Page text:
Sony Surprises with Quick AF Live View and 14.2 Megapixels

Sony just introduced the A200 at CES about 4 weeks ago. Rumors were floating that even more new Sony models would launch at PMA, but no one really expected the two feature-laden models Sony introduced yesterday.

The A300 and A350 are new models that add Live View to the list of features. It is not, however, Live View like everyone else has recently introduced. The Sony Live View is clearly the best implementation of that feature on any SLR.

Olympus pioneered Live View a couple of years ago with the E-330, an expensive DSLR that enabled Live View with a separate sensor feeding the LCD image. In retrospect this was a superior method of providing a live view to the LCD screen.  It must have also been an expensive solution since Olympus abandoned that method in future versions of Live View. So did every other manufacturer.

Everyone now uses the imaging sensor to provide Live View, and while that method works and is fairly cheap to implement, it does have serious limitations. First, it eats precious power, as the mirror has to be flipped up and held out of the image path during Live View. Second, the camera must flip down the mirror for focus and metering, which slows down shooting and momentarily turns off Live View. This makes Live View more a check-box feature on today’s digital SLRs than something truly like the Live View seen on Point-and-Shoot cameras. Some variations of this exist, such as the Canon Live View system with contrast-detection focusing, but all the Live View systems have been slower and less capable than optical AF.

In the A300 and A350, Sony introduces a totally different Live View System, based on an additional live view sensor and a tilting pentamirror.

In the Sony Quick AF Live View the pentamirror tilts and the optical viewfinder closes during live view. The dedicated sensor enables true TTL (Through The Lens) phase-detection continuous AF during Live View.

The A350/A300 also sport a larger 2.7 inch LCD display that can tilt down 40 degrees or up 130 degrees (180 degrees measured from film plane) to make the Quick AF Live View even more useful. This is not quite as flexible as the Olympus and Panasonic tilt-and-swivel LCDs, but it is a big improvement on flexibility over a fixed-position LCD.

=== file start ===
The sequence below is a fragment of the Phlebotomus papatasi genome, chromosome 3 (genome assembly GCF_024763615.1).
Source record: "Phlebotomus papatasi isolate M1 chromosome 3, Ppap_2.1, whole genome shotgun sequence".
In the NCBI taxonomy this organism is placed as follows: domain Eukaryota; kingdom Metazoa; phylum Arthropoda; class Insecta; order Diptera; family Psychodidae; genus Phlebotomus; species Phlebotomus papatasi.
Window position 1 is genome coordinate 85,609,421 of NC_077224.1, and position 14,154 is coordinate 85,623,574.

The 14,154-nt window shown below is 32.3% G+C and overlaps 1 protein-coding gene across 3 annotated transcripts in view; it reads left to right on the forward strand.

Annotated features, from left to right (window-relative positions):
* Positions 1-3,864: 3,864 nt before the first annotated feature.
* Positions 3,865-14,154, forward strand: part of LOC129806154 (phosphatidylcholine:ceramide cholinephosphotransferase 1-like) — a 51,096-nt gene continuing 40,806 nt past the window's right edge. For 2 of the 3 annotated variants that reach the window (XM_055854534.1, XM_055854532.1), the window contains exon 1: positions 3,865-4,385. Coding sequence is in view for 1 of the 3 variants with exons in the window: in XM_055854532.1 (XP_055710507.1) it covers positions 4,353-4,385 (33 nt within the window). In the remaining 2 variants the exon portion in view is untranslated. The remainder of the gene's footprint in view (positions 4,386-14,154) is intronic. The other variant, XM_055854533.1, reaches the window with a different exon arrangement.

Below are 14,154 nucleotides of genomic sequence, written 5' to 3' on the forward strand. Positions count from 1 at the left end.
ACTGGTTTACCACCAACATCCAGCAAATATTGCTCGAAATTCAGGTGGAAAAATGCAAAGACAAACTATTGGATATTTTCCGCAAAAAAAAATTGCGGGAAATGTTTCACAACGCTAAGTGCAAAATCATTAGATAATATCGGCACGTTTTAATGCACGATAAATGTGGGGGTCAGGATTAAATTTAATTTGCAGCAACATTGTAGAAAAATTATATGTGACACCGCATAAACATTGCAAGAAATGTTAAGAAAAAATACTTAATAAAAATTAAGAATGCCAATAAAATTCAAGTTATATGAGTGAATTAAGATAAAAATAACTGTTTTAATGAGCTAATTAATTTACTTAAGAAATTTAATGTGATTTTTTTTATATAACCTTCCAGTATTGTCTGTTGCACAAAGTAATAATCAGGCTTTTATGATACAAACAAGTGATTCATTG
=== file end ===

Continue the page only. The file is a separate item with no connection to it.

While Quick AF Live View was an unexpected surprise, Sony had another surprise at PMA. The entry-level A300 is utilizes a 10.2 megapixel CCD sensor, but the A350 step up resolution to 14.2 megapixels.

All three new Sony cameras will sell under $1000 in Kits with the Sony 18-70mm (27-105mm equivalent) lens. The A200 kit will sell for $699, the A300 kit for $799, and the A350 kit for $899. The A350 will also be available as body only for $799. All three Sonys can add a battery grip with the same new Vertical Grip VG-B30AM.

Nikon launches D60 Entry DSLR 24.6 Megapixel Sony Full-Frame


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  • yyrkoon - Saturday, February 2, 2008 - link

    The OP does have a point. More mega pixels does have an advantage IF you're going to make poster sized pictures, or larger, but dynamic range plays more of a factor in quality images in a lot of situations.

    Look into it I think you'll see what 'we' are saying.
  • madgonad - Saturday, February 2, 2008 - link

    Actually, not entirely true. More megapixels add pixelation as well, which makes for lousy pictures of any size. Software can correct for that, but frequently when resolution has jumped the early adopters got so-so images because the software was not as fine tuned. Reply

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